Referring now to FIGS. 3 to 7, in the apparatus on which we practice our method of forming a laminated biocidal fabric, a roll 26 of the substrate 12 is supported on a stand and fed past guide rollers 28, 30, 32, 34, 36 and 38 to the nip between a backing roll 40 and an embossed patterning roll 42. As can best be seen by reference to FIG. 5, the embossed patterned roll 42 has a surface provided with a plurality of dots arranged in a pattern or in groups corresponding to the pattern of adhesive to be applied to the substrate 12. An adhesive supply 44 feeds hot melt adhesive to the roll 42 which is heated by a heater 44. The roll 42 rotates in a direction to apply the adhesive to the surface of fabric 12 in the predetermined pattern. A blade 50 associated with the roller 40 is adapted to remove excess adhesive from the roll.
After leaving the nip between the rolls 40 and 42, the substrate passes over a train of rollers 52 and below a hopper 54 adapted to contain a supply of the biocidal beads 20. As can best be seen by reference to FIG. 6, a distributor roller 56 associated with the hopper 54 is provided with a plurality of pockets 58 so that the beads are evenly distributed across the surface of the substrate 12.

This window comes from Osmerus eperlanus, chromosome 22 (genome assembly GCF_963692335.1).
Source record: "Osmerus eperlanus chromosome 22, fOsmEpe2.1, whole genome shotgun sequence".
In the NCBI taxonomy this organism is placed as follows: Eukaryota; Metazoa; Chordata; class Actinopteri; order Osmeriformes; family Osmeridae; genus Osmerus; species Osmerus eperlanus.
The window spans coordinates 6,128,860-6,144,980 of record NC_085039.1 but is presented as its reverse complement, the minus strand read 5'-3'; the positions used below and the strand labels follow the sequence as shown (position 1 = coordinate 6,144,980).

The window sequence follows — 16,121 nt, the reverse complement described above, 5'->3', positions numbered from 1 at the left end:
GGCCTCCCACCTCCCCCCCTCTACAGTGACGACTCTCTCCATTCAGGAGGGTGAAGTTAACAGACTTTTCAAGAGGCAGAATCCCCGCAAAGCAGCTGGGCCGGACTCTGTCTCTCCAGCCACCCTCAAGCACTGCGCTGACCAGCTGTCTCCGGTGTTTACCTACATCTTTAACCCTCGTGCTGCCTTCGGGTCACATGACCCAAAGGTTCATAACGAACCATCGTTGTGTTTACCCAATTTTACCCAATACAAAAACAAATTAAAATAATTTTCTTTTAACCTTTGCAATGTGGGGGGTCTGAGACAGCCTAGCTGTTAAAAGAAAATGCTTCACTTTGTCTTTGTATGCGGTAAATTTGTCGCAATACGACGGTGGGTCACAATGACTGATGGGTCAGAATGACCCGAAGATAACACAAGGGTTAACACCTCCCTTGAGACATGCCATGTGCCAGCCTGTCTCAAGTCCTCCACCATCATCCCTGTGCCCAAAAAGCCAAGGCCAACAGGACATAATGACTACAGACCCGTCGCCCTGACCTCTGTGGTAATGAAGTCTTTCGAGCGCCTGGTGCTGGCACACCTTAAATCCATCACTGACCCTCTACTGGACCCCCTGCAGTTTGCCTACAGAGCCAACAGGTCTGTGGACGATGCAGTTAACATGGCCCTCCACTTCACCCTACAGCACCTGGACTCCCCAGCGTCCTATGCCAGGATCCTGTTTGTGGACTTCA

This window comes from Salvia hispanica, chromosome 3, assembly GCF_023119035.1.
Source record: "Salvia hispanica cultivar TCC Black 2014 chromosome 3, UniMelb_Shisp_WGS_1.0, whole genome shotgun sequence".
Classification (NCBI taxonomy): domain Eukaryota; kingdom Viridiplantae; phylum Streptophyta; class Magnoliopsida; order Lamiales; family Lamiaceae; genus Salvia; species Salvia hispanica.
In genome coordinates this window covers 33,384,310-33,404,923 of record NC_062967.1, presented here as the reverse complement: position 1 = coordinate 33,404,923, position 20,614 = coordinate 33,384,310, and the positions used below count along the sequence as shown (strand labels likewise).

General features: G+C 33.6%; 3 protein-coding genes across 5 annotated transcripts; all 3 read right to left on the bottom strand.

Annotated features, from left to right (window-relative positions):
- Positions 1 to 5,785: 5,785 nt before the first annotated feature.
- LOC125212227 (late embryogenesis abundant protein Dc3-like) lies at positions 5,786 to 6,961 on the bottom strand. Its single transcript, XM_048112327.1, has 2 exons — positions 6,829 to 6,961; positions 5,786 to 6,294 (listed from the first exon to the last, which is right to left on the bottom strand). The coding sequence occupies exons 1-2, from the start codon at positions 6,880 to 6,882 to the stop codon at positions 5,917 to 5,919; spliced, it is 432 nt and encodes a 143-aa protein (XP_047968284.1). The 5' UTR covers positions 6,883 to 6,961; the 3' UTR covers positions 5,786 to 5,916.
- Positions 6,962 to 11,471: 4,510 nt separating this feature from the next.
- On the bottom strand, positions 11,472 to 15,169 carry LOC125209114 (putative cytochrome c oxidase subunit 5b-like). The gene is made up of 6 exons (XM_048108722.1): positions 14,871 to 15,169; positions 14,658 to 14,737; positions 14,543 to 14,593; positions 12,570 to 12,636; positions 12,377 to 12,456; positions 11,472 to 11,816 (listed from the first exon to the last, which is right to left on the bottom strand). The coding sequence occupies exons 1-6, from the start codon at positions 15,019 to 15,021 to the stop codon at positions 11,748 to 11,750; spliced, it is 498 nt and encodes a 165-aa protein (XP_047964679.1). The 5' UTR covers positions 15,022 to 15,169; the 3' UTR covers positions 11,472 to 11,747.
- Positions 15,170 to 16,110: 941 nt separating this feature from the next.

After leaving the bead applying station, the substrate 12 is inverted by an inverting roller 60 and passes by an agitator roller 62 provided with a blade 63 which, as the roll 62 rotates, beats against the substrate 12 to cause excess beads in the area of the substrate surface not provided with adhesive to fall off the substrate to be collected in a trough 54 forming part of a vacuum system for collecting the excess beads and returning them to the hopper 54.
The substrate 12 travels from the agitator 62 to bring the bead carrying surface thereof into proximity with a cooling roll 66 which causes the heat melted adhesive to set. After the adhesive has set, the substrate travels around guide rollers 68, 70 and 72 to a windup roll 74 which forms a roll of the substrate bead side out.